Why am I writing this post? What is the INCENTIVE for me by writing this post? Well, my incentive behind writing this post is a grade for this course (if all goes as planned, that grade will be an A!)

Along with learning about incentives and what drives us to do the things we do, I also learned about how motivation affects everyone's lives daily. This course covered topics such as addictions and addictive behaviors, arousal, personality traits, drives and the history behind it all.

I enjoyed a couple different parts of this course including the section on facial expressions. I felt that chapter 14 "Emotions as Motives" was pretty relavent to my life because this is something I deal with on a day to day basis and never even really thought about it! I work at a community based bank where we pride ourselves on customer service. Daily, I see the same people with whom I need to make small talk as part of my job. While they begin to tell me their life story or just want to vent, I have to pretend as if I am REALLY engaged in what they are saying even when I am not. This is where facial expressions really come into play. Just by using facial expressions it is so easy to convey your emotions. Facial expressions seems to be universal which is amazing if you really think about it. Lessons learned in this chapter I can carry with me throughout any job!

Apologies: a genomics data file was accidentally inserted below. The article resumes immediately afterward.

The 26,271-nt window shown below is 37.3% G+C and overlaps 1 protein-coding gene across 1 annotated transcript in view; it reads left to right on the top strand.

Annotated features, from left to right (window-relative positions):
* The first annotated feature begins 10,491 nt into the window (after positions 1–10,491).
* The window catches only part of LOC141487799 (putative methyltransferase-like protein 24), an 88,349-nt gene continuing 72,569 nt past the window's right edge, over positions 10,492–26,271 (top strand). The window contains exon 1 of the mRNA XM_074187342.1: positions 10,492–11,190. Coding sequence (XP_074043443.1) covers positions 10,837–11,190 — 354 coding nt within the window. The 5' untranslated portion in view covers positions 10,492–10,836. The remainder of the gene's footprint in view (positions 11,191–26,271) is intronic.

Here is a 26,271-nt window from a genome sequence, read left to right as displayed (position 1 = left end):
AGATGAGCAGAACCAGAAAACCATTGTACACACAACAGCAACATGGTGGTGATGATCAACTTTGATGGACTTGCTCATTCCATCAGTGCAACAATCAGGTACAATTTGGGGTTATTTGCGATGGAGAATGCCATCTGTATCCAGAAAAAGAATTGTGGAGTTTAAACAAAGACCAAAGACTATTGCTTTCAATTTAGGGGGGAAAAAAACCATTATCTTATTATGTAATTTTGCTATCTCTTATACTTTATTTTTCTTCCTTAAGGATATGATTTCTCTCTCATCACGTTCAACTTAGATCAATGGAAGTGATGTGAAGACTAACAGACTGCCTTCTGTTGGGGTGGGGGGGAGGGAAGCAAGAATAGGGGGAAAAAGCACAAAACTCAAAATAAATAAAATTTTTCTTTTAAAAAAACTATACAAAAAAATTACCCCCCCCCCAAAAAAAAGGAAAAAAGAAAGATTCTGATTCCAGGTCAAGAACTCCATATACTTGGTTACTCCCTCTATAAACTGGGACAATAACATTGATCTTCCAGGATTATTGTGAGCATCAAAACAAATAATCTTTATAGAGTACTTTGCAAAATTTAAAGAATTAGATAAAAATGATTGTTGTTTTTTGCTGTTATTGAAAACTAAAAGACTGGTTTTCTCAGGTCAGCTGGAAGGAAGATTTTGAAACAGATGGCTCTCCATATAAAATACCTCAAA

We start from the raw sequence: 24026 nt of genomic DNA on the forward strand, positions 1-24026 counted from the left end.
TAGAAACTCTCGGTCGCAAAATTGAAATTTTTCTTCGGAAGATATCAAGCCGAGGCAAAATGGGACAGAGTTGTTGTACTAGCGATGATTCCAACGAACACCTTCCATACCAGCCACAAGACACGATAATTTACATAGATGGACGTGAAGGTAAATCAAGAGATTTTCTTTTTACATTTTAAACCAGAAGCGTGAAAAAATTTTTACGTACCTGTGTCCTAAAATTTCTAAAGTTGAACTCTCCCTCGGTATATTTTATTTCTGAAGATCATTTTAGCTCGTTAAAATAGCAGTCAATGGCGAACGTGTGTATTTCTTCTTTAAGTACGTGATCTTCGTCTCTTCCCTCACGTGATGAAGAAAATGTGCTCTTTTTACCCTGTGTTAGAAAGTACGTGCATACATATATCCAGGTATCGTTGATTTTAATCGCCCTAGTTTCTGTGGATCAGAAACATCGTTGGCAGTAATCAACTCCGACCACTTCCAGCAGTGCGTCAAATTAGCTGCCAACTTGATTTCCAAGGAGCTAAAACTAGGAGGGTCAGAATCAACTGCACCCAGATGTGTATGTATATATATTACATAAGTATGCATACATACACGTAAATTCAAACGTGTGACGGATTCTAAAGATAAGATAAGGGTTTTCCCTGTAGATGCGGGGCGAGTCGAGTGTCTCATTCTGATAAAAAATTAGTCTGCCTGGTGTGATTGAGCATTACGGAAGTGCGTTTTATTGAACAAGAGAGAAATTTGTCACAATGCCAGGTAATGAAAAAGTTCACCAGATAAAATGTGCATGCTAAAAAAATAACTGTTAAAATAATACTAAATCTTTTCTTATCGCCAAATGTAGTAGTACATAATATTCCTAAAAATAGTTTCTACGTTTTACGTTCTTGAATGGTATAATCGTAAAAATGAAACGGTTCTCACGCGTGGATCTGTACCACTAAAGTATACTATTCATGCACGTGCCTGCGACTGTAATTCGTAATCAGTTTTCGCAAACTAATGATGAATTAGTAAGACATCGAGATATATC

Below is a video I found that demonstrate 7 universal facial expressions!

Final Project Post

I have learned so much throughout this motivation course. Some of the topics covered in this class were of more interest to me because I really wanted to learn about them. In general, this class was very interesting. We learned about motivation in depth, and the history and evolution behind it. Other topics covered consisted of addictions, homeostasis, behavior, stress and coping, (I thought this chapter was very interesting and helpful because I am always stressed). Other topics were, drives, personality, extrinsic and intrinsic motivation, goals, economics, emotions, and emotions as motives. The only topic I found to be somewhat boring was economics. Every other topic was intriguing and actually fun to learn about. As I was reading these chapters, I found ways in which they relate to people and to my own life. It was actually really cool.